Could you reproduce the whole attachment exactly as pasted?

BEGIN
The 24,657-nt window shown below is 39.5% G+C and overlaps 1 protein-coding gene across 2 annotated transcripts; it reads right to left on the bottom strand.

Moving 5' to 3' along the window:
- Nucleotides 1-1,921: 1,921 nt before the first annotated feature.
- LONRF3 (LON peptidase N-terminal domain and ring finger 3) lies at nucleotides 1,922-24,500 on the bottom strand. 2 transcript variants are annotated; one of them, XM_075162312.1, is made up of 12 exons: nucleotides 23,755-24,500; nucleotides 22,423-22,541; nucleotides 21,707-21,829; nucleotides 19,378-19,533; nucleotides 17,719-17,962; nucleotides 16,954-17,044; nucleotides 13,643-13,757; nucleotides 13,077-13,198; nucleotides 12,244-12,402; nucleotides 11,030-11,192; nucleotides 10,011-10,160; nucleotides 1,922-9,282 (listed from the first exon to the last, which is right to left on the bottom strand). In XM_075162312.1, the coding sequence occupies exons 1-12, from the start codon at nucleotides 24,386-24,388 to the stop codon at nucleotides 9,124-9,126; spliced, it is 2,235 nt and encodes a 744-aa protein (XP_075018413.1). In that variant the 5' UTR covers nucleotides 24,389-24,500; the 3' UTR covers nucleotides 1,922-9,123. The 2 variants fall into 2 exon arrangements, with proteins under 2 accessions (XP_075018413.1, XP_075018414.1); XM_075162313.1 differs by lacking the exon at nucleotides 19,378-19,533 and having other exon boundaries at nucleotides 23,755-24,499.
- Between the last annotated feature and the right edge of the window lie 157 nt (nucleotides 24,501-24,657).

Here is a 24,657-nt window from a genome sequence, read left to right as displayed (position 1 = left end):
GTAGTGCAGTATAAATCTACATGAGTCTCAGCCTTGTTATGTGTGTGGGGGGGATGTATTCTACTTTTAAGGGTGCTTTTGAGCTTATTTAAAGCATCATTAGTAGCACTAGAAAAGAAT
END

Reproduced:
The 24,657-nt window shown below is 39.5% G+C and overlaps 1 protein-coding gene across 2 annotated transcripts; it reads right to left on the bottom strand.

Moving 5' to 3' along the window:
- Nucleotides 1-1,921: 1,921 nt before the first annotated feature.
- LONRF3 (LON peptidase N-terminal domain and ring finger 3) lies at nucleotides 1,922-24,500 on the bottom strand. 2 transcript variants are annotated; one of them, XM_075162312.1, is made up of 12 exons: nucleotides 23,755-24,500; nucleotides 22,423-22,541; nucleotides 21,707-21,829; nucleotides 19,378-19,533; nucleotides 17,719-17,962; nucleotides 16,954-17,044; nucleotides 13,643-13,757; nucleotides 13,077-13,198; nucleotides 12,244-12,402; nucleotides 11,030-11,192; nucleotides 10,011-10,160; nucleotides 1,922-9,282 (listed from the first exon to the last, which is right to left on the bottom strand). In XM_075162312.1, the coding sequence occupies exons 1-12, from the start codon at nucleotides 24,386-24,388 to the stop codon at nucleotides 9,124-9,126; spliced, it is 2,235 nt and encodes a 744-aa protein (XP_075018413.1). In that variant the 5' UTR covers nucleotides 24,389-24,500; the 3' UTR covers nucleotides 1,922-9,123. The 2 variants fall into 2 exon arrangements, with proteins under 2 accessions (XP_075018413.1, XP_075018414.1); XM_075162313.1 differs by lacking the exon at nucleotides 19,378-19,533 and having other exon boundaries at nucleotides 23,755-24,499.
- Between the last annotated feature and the right edge of the window lie 157 nt (nucleotides 24,501-24,657).

Here is a 24,657-nt window from a genome sequence, read left to right as displayed (position 1 = left end):
GTAGTGCAGTATAAATCTACATGAGTCTCAGCCTTGTTATGTGTGTGGGGGGGATGTATTCTACTTTTAAGGGTGCTTTTGAGCTTATTTAAAGCATCATTAGTAGCACTAGAAAAGAAT